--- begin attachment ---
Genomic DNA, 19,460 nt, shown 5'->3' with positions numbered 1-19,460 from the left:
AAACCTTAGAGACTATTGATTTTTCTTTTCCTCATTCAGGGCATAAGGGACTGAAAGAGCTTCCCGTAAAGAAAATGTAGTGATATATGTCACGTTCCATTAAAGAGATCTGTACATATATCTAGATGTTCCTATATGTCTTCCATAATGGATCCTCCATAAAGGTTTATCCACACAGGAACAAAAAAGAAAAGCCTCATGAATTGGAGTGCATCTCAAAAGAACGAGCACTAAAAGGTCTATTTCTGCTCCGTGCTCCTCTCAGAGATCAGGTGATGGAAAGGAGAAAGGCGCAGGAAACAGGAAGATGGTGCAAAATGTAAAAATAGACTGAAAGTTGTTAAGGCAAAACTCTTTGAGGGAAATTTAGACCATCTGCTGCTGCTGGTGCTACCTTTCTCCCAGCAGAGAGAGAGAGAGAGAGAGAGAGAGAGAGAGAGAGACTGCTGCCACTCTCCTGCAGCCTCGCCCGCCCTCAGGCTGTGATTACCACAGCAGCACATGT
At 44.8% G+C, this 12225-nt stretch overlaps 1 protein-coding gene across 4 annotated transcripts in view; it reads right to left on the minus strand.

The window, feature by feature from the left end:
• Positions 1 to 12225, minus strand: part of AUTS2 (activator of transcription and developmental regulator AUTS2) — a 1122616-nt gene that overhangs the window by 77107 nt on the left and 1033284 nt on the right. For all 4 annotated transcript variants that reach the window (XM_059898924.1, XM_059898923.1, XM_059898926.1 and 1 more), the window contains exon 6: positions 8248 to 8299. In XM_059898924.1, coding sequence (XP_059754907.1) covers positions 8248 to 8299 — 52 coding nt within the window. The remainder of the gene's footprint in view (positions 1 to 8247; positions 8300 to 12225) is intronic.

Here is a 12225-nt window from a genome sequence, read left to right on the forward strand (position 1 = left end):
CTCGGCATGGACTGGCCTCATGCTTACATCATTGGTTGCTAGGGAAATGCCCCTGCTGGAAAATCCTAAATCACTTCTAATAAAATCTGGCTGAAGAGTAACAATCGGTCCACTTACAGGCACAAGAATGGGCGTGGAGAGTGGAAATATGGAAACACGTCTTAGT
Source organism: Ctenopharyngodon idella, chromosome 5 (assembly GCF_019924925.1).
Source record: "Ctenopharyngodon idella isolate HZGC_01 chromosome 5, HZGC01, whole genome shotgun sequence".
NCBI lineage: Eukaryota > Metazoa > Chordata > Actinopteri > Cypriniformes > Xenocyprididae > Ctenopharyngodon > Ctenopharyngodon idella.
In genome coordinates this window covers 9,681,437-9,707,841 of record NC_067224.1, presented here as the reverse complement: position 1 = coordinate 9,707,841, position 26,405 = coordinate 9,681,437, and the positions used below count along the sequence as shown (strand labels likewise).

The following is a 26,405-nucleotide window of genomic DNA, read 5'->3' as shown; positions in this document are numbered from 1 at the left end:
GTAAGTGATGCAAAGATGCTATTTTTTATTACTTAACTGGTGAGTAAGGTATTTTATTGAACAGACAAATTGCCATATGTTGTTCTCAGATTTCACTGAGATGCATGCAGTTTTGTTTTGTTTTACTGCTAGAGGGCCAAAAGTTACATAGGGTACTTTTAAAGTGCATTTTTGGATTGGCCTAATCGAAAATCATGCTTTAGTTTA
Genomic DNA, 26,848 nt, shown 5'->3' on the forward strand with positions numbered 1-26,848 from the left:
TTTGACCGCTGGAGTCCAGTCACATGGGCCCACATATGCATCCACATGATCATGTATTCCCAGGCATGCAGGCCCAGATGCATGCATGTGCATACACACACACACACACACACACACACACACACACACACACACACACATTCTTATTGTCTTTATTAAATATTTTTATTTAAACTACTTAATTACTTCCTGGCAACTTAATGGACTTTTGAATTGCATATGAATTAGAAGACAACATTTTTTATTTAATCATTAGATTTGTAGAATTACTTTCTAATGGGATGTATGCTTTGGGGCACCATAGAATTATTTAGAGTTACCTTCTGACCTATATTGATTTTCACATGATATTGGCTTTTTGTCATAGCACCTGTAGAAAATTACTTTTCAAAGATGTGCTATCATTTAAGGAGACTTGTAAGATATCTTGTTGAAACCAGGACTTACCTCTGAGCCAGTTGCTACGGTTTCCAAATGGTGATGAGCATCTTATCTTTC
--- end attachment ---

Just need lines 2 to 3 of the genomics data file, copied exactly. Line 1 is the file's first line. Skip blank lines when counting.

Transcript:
AAACCTTAGAGACTATTGATTTTTCTTTTCCTCATTCAGGGCATAAGGGACTGAAAGAGCTTCCCGTAAAGAAAATGTAGTGATATATGTCACGTTCCATTAAAGAGATCTGTACATATATCTAGATGTTCCTATATGTCTTCCATAATGGATCCTCCATAAAGGTTTATCCACACAGGAACAAAAAAGAAAAGCCTCATGAATTGGAGTGCATCTCAAAAGAACGAGCACTAAAAGGTCTATTTCTGCTCCGTGCTCCTCTCAGAGATCAGGTGATGGAAAGGAGAAAGGCGCAGGAAACAGGAAGATGGTGCAAAATGTAAAAATAGACTGAAAGTTGTTAAGGCAAAACTCTTTGAGGGAAATTTAGACCATCTGCTGCTGCTGGTGCTACCTTTCTCCCAGCAGAGAGAGAGAGAGAGAGAGAGAGAGAGAGAGAGAGACTGCTGCCACTCTCCTGCAGCCTCGCCCGCCCTCAGGCTGTGATTACCACAGCAGCACATGT
At 44.8% G+C, this 12225-nt stretch overlaps 1 protein-coding gene across 4 annotated transcripts in view; it reads right to left on the minus strand.